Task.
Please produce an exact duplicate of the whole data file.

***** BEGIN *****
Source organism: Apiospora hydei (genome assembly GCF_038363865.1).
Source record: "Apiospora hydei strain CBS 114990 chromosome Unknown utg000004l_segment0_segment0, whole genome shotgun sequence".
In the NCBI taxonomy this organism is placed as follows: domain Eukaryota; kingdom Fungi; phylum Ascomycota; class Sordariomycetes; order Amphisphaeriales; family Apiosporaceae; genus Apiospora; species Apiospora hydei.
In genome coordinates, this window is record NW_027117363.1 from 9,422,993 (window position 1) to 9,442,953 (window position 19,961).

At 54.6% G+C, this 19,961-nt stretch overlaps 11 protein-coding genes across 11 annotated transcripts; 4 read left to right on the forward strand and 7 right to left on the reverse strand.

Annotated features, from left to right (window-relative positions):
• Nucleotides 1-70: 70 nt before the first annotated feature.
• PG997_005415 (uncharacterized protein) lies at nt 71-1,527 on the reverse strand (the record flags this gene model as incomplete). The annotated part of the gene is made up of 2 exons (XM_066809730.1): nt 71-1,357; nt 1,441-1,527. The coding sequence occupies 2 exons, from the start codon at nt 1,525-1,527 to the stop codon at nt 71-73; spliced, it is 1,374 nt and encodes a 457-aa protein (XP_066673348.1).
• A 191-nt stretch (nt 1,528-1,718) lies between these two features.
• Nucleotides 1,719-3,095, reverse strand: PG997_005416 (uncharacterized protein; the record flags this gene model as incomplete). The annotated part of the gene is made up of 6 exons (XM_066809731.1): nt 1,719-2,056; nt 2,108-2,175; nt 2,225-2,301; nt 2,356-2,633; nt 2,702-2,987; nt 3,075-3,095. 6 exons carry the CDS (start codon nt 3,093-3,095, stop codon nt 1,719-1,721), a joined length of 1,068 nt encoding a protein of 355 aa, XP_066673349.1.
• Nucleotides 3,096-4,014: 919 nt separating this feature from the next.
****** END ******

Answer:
Source organism: Apiospora hydei (genome assembly GCF_038363865.1).
Source record: "Apiospora hydei strain CBS 114990 chromosome Unknown utg000004l_segment0_segment0, whole genome shotgun sequence".
In the NCBI taxonomy this organism is placed as follows: domain Eukaryota; kingdom Fungi; phylum Ascomycota; class Sordariomycetes; order Amphisphaeriales; family Apiosporaceae; genus Apiospora; species Apiospora hydei.
In genome coordinates, this window is record NW_027117363.1 from 9,422,993 (window position 1) to 9,442,953 (window position 19,961).

At 54.6% G+C, this 19,961-nt stretch overlaps 11 protein-coding genes across 11 annotated transcripts; 4 read left to right on the forward strand and 7 right to left on the reverse strand.

Annotated features, from left to right (window-relative positions):
• Nucleotides 1-70: 70 nt before the first annotated feature.
• PG997_005415 (uncharacterized protein) lies at nt 71-1,527 on the reverse strand (the record flags this gene model as incomplete). The annotated part of the gene is made up of 2 exons (XM_066809730.1): nt 71-1,357; nt 1,441-1,527. The coding sequence occupies 2 exons, from the start codon at nt 1,525-1,527 to the stop codon at nt 71-73; spliced, it is 1,374 nt and encodes a 457-aa protein (XP_066673348.1).
• A 191-nt stretch (nt 1,528-1,718) lies between these two features.
• Nucleotides 1,719-3,095, reverse strand: PG997_005416 (uncharacterized protein; the record flags this gene model as incomplete). The annotated part of the gene is made up of 6 exons (XM_066809731.1): nt 1,719-2,056; nt 2,108-2,175; nt 2,225-2,301; nt 2,356-2,633; nt 2,702-2,987; nt 3,075-3,095. 6 exons carry the CDS (start codon nt 3,093-3,095, stop codon nt 1,719-1,721), a joined length of 1,068 nt encoding a protein of 355 aa, XP_066673349.1.
• Nucleotides 3,096-4,014: 919 nt separating this feature from the next.